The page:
I am trying to make a Rubik's cube simulator. I built the Cube by arranging 27 pieces in appropriate place. I wanna simulate the cube like This.
This is what my cube looks like.


I successfully wrote a simple script to rotate the whole cube while dragging the mouse on background. I was also able to rotate sides with key inputs like U, F etc. For this I created 6 empty game objects (UpLayer, FrontLayer etc.) and positioned them in centre of corresponding sides. I store every piece in an array. Now, when the user presses a key, suppose U, I

  1. Make all 9 pieces of upper layer child of empty game object UperLayer at runtime.
  2. Rotate the UperLayer object around its local y axis 90 degrees.
  3. Make required changes in the array.
  4. Un-parent all the pieces.

It works perfectly for every layer. But now, I wanna rotate the layer when user drags it with mouse (Check the above link). I can't think of any approach to do so. I need help.

  • \$\begingroup\$ I don’t know enough about Unity in particular to provide example code, but it sounds like you basically just want to map mouse drags in particular areas to the same code the keypresses activated. If that’s the case then I suggest recording mouse drags with a known expected result and drawing them as lines relative to the cube, to get a feeling for when dragging should activate a particular button. Then “just” figure out the math to categorize drags appropriately. \$\endgroup\$ – Ryan1729 Jun 23 '20 at 12:22

Here's an outline of the steps.

  1. Cast a ray through the mouse position (using Camera.ScreenPointToRay()) to hit a boxcollider on your sub-cube. This will give you the position and normal of the point.

  2. You have two potential axes of rotation: the two axes perpendicular to the normal. But we don't yet know which one the player wants to rotate around.

    Add a small multiple of each of these axes to your hit point in the world, and project those back to the screen (using Camera.WorldToScreenPoint()), then subtract the position of the cursor and normalize. Now you have two unit vectors in screenspace representing the valid drag directions. Store them to use on subsequent frames.

  3. While the player keeps the mouse button held, subtract the current mouse position from the screen position where they first clicked to get the displacement of the drag so far.

    Take the dot product of this displacement with each of the screenspace unit vectors you computed previously to get the pixel travel in that direction. Take the absolute value of each. Whichever one first exceeds a sensitivity threshold you choose (accounting for a little wobble when starting the drag), that one gets chosen as the rotation direction, and the opposite axis becomes the axis of rotation.

    Now we're ready to start rotating.

  4. Gather all 8-9 sub-cubes in the row/column perpendicular to your chosen rotation axis, and store them in a collection, along with their initial offset from the center of the cube, and their initial orientation.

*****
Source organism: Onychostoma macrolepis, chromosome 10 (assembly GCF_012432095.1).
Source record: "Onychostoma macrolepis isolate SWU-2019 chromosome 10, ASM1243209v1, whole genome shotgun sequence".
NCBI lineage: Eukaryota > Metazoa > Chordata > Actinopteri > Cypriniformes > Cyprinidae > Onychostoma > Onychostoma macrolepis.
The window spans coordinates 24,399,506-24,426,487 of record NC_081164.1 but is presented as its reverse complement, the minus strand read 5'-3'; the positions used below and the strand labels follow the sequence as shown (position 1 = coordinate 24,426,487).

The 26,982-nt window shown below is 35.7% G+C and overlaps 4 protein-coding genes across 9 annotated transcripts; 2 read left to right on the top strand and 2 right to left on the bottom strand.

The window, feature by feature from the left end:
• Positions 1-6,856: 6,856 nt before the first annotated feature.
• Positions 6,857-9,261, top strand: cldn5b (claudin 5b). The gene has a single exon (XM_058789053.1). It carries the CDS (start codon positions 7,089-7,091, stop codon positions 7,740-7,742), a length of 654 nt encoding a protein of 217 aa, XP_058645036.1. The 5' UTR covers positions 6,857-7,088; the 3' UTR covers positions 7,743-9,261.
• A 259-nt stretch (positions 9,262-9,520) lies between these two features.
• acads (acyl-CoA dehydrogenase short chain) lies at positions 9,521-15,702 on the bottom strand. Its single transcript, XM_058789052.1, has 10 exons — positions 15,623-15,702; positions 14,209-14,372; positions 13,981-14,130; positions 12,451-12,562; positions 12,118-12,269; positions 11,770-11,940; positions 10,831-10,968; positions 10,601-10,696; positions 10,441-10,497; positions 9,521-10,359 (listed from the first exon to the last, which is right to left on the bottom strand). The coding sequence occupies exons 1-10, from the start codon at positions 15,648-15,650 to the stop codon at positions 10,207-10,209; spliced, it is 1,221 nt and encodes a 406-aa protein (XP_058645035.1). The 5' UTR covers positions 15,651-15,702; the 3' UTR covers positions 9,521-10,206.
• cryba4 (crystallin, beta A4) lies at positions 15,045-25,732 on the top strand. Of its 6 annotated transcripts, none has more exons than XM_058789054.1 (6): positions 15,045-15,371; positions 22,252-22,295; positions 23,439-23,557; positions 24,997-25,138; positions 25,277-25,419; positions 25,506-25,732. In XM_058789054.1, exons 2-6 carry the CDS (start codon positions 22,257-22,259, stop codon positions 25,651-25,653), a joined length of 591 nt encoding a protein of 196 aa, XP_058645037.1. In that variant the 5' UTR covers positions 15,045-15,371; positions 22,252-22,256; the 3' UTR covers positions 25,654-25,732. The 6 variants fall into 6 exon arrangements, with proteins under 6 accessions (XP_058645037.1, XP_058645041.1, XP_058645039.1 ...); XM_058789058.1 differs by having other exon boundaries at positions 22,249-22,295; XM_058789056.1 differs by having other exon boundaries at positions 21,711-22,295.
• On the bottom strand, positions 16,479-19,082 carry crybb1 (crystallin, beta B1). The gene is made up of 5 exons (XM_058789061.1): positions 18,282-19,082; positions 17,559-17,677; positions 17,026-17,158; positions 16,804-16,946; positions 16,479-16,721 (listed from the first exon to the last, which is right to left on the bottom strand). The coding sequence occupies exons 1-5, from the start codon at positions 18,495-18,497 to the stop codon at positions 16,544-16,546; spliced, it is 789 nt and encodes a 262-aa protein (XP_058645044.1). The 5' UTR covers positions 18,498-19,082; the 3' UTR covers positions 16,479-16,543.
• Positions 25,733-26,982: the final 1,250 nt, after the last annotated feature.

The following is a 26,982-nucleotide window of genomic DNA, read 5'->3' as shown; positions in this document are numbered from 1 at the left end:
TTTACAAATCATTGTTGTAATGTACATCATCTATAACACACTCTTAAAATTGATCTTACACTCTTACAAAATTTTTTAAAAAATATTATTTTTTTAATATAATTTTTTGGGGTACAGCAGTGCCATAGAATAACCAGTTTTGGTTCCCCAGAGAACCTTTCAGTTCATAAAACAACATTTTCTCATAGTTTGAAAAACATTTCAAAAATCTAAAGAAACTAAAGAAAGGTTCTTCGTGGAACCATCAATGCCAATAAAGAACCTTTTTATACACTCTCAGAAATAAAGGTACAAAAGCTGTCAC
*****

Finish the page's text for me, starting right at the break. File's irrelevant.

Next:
5. Form a rotation quaternion spinning about your rotation axis, by a number of degrees proportional to your drag's pixel distance along your rotation direction vector.

    If desired, keep track of a second rotation quaternion that starts at the identity, and "chases" the one above at a controlled speed or blend rate, so you can smooth sudden changes, and use this one to transform your sub-cubes.

  6. Transform all your sub-cubes' initial offsets & rotations by this quaternion, and place them there.

  7. When the player releases, find the closest multiple of 90 degrees to their last rotation angle, and blend your transformation quaternion to that value. Don't let the player start a new drag until this is complete.

  8. Once you've finished blending to the rounded rotation, you can clear all these drag state variables and re-enable a new drag.

    This is also a good time to go apply a small fix-up to any moved cubes, ensuring they've landed exactly at integer coordinates, and that their orientation is one of the 24 cardinal orientations, so you prevent any rounding error from accumulating over repeated drags.

If you have trouble with any particular one of the steps above, folks here should be able to give you more guidance on how to achieve it.

Here's a working example of this in code, now that I've had a chance to test it.

Rubik's Cube in action

This assumes your sub-cubes are axis-aligned, positioned at -1, 0, 1 on each axis, and have box colliders we can use to detect raycast hits or gather them with an overlap query. I also assume you use a single fixed camera angle.

using System.Collections;
using System.Collections.Generic;
using UnityEngine;

public class Rubik : MonoBehaviour
    public float minimumDragPixels = 3.0f;
    public float dragSensitivity = 3.0f;
    public float snapSpeed = 90.0f;

    Camera _camera;

    Collider[] _subCubes = new Collider[9];
    Vector3[] _originalPositions = new Vector3[9];
    Quaternion[] _originalOrientations = new Quaternion[9];

    IEnumerator Start() {
        _camera = Camera.main;
        Vector3 camForward = _camera.transform.forward;